A few years ago I was cast in a show that would give me the great fortune of living out one of my childhood dreams. I had only been in Los Angeles for about a year and some change before I was cast in the long running musical at Disneyland, ALADDIN, A MUSICAL SPECTACULAR! Even today, ALADDIN remains one my favorite Disney movies, and I wanted nothing more but to play the Street Rat himself in a movie or play.
One of the best days of my life was when I got the call offering me the part. I've also always been a huge Disney fan since I was a kid, so working in the ORIGINAL park would be an incredible treat!
At that time I decided to journal during the rehearsal process. I would constantly have friends and family ask about my experiences, so I decided this would sort of serve as a way to share what was happening. Not only that, but I'd have something to look back on or share with my kids. I chose MYSPACE (haha) and it became the early catalyst for this blog I continue to post on.
I instantly fell in love with it, and loved sharing stories. It was a way for me to be as specific and detailed as I wanted, without the worry of running out of space in a normal post. I didn't even know if people were following at the time, but it really became something I looked forward to doing.
For some reason, I stopped once the show began its run and the rehearsal process was over. I guess it was becauseI had fulfilled my initial plan and now that we were performing, my mission was complete.
In May of 2009, I created this blog to post acting updates. I eventually found a different method, but kept the blog and later started to share on it again when my Dad was sick, battling Cancer. Since my Disney rehearsal period, I had really embraced, "sharing" details of my life...my journey, if you will. I began to get teased about being a good self promoter. I had joined several social media sites, and it wasn't long before I'd have people commenting on things I shared regularly. They started to share stuff with me and I learned a great deal as a result. I really like this about technology. There are people (we all have them) that I hardly speak to outside of the cyber world, but I know more about their lives, and they know more about mine than some of my family members. I guess in a way, it's a good way to be heard. Deep down, this led me to sharing the stories about my Dad and family. It also taught me a lot about myself; writing things down, being vulnerable and honest, really helped me through a lot of sad moments. People would relate, or offer their support and it was nice to communicate that to my Dad who I know found some peace in reading the outpouring of support.
I've become fascinated also with documentaries in the last couple of years, and I think it's the element of sharing stories that inspires me when I watch them. I don't doubt that I will direct one in the near future.
From the moment I got my first smartphone, I found a way to shoot video or take pictures of every set I've been on. This actually led to one of my good friends (Eric England) writing a script specifically for me called, HOSTILE ENCOUNTER.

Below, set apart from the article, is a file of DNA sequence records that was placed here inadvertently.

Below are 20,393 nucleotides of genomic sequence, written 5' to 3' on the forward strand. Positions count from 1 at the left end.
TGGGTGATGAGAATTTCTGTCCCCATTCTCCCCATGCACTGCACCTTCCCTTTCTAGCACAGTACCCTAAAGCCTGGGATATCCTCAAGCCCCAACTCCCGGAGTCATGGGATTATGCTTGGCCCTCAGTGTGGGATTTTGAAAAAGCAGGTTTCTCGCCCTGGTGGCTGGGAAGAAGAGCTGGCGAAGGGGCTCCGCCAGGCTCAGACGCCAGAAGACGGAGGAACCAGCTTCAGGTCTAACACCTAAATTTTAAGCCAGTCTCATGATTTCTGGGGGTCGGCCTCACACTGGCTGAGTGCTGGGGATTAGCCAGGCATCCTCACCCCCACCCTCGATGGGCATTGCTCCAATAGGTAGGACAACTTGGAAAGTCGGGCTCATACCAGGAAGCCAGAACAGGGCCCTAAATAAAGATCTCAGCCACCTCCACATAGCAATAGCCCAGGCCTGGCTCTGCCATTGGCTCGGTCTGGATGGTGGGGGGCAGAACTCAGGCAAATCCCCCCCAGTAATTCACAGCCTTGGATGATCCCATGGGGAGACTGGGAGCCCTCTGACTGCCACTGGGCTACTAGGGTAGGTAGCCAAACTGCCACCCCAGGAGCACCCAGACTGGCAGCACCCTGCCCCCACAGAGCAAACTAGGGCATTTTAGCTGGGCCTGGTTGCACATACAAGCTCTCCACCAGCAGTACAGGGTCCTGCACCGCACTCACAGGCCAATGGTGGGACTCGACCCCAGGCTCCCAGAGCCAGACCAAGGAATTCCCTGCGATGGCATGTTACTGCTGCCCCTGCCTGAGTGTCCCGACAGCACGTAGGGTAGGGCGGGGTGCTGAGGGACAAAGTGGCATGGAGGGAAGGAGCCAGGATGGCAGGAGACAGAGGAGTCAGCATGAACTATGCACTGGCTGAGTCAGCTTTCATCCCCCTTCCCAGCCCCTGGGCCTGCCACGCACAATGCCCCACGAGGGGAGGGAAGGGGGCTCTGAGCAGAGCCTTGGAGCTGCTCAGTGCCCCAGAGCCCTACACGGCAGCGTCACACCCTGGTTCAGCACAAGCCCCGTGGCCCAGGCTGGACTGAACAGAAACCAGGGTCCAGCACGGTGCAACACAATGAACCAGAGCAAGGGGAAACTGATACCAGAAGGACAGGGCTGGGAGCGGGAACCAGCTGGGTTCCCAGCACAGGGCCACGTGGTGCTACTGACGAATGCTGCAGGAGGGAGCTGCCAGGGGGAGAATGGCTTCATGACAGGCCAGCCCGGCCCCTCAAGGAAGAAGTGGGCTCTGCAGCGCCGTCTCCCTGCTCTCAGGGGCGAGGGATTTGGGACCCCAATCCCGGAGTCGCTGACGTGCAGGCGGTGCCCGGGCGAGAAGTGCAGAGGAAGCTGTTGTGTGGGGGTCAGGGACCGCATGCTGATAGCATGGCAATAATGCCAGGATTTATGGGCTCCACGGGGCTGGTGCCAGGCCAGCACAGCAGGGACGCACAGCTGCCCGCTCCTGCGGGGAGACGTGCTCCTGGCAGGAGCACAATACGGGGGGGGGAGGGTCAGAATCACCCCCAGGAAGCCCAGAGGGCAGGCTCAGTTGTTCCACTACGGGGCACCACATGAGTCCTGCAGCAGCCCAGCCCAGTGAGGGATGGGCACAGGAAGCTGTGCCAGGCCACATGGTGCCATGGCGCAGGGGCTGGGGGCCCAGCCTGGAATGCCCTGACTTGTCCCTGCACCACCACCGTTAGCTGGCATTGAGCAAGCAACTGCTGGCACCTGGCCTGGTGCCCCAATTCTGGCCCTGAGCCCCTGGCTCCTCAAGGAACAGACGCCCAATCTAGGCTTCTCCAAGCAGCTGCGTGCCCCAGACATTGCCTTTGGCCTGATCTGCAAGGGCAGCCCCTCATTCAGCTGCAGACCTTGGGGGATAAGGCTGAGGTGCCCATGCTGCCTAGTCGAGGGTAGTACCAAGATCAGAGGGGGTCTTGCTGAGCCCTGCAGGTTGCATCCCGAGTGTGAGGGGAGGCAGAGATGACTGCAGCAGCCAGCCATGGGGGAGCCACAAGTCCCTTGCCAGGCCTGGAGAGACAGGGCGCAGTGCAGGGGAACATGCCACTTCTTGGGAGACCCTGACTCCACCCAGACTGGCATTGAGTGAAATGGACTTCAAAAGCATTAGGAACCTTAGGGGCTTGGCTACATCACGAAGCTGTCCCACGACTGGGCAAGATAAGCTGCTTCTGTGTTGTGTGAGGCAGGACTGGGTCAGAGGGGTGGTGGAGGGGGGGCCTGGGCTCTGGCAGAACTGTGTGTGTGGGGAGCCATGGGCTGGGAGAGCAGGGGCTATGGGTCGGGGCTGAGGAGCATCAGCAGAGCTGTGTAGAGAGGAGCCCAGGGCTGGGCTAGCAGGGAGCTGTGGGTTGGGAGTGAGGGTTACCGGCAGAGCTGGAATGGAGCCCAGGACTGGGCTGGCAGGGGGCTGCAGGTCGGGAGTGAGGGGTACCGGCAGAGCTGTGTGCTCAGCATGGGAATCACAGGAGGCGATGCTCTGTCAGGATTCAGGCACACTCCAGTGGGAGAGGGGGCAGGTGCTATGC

Coincidentally, in the movie, I was a guy going on a soul searching experience and I would be documenting the whole thing from my point of view -- needless to say, I could relate. Even during filming, I documented some of the process through little behind the scenes videos:
12 hours to Arkansas
Stuck in the mud
Crossing the river
As a result of that feature, I had the great pleasure of getting to know two men really well, (who I'd later go on to call business partners) Eric England and Daniel F. Dunn. We teamed up as Producers on MADISON COUNTY & ROADSIDE, two feature films that have changed all of our lives remarkably.
Even while production was in full swing on MADISON COUNTY, I was taking pictures and videos, and by that point was known by everyone as the guy who would always find something to share which led to us generating good, "buzz" on the film.
Well, here we are and I'm a few days away from leaving for Cartagena, Colombia to film, THE FLIGHT PLAN. It's been two months since I learned I was the one chosen to lead this film.
At the time I learned of the audition, pilot season was winding down, and I had been very busy auditioning for the new shows that were hoping to find a home on one of the TV networks. I didn't get great bites this year, but throughout it, I had been keeping my eyes open for the other projects, like indie films, web series and such.
I few months earlier, I had visited the Sundance Film Festival for the second year in a row. I knew that some of the films that were in the festival, were films that didn't have a huge blockbuster cast, or budget to match, and some of them would come through same channels I have access to. Films that my representation probably wouldn't pursue because of their low budget nature.